Citadella

Gellerthegy (Gellert Hill) Viewpoint/Scenic Overlook

Fodor’s Expert Review

The sweeping views of Budapest from this fortress atop the hill were once valued by the Austrian army, which used it as a lookout after the 1848–49 Revolution. Some 60 cannons were housed in the citadel, though never used on the city's resentful populace. In the 1960s the Citadel was converted into a tourist site. Within the walls you'll find a small graphic exhibition (with some relics) of Budapest's 2,000-year history, and a World War II bunker exhibition. As of 2016, the citadel itself is "temporarily" closed with no fixed date of reopening, but the view from the hilltop still makes it a worthy visit, especially at night when the entire city and its bridges are illuminated.

Visible from many parts of the city, the 130-foot-high Szabadság szobor, just below the southern edge of the Citadella, was originally planned as a memorial to a son of Hungary's then-ruler, Miklós Horthy, whose warplane had crashed in 1942. However, by the time of its completion in 1947 (three years... READ MORE

The sweeping views of Budapest from this fortress atop the hill were once valued by the Austrian army, which used it as a lookout after the 1848–49 Revolution. Some 60 cannons were housed in the citadel, though never used on the city's resentful populace. In the 1960s the Citadel was converted into a tourist site. Within the walls you'll find a small graphic exhibition (with some relics) of Budapest's 2,000-year history, and a World War II bunker exhibition. As of 2016, the citadel itself is "temporarily" closed with no fixed date of reopening, but the view from the hilltop still makes it a worthy visit, especially at night when the entire city and its bridges are illuminated.

Visible from many parts of the city, the 130-foot-high Szabadság szobor, just below the southern edge of the Citadella, was originally planned as a memorial to a son of Hungary's then-ruler, Miklós Horthy, whose warplane had crashed in 1942. However, by the time of its completion in 1947 (three years after Horthy was ousted), it had become a memorial (known until recently as the Liberation Monument) to the Russian soldiers who fell in the 1944–45 siege of Budapest; and hence for decades it was associated chiefly with this. From afar it looks light, airy, and even liberating.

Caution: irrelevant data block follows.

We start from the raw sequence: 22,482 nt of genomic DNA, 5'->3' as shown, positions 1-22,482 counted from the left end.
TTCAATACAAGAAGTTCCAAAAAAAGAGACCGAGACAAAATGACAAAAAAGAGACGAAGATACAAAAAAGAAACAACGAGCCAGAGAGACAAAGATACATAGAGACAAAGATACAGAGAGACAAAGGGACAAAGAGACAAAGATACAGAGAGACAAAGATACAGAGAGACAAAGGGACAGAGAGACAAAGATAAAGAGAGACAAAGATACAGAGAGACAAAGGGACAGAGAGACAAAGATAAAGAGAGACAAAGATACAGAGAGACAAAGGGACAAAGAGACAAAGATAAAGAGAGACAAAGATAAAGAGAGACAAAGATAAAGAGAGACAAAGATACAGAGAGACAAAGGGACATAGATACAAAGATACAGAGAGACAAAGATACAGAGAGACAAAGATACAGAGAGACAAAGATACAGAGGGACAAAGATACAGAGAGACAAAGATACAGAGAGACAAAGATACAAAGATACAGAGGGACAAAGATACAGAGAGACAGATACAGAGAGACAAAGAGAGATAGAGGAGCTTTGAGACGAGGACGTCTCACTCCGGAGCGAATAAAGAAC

A sturdy young girl, her hair and robe swirling in the wind, holds a palm branch high above her head. During much of the communist era, and for a couple of years after its close, she was further embellished with sculptures of giants slaying dragons, Red Army soldiers, and peasants rejoicing at the freedom that Soviet liberation promised (but failed) to bring to Hungary. Since 1992 her mood has lightened: in the Budapest city government's systematic purging of communist symbols, the Red Combat infantrymen who had flanked the Liberty Statue for decades were hacked off and carted away. A few are now on display among the other evicted statues in Szobor Park in the city's 22nd district. Just behind the statue is a small, open-air exhibit of Soviet artillery used in the 1944–45 siege of Budapest.

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Viewpoint/Scenic Overlook Military Site

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Budapest, Budapest  Hungary

www.citadella.hu

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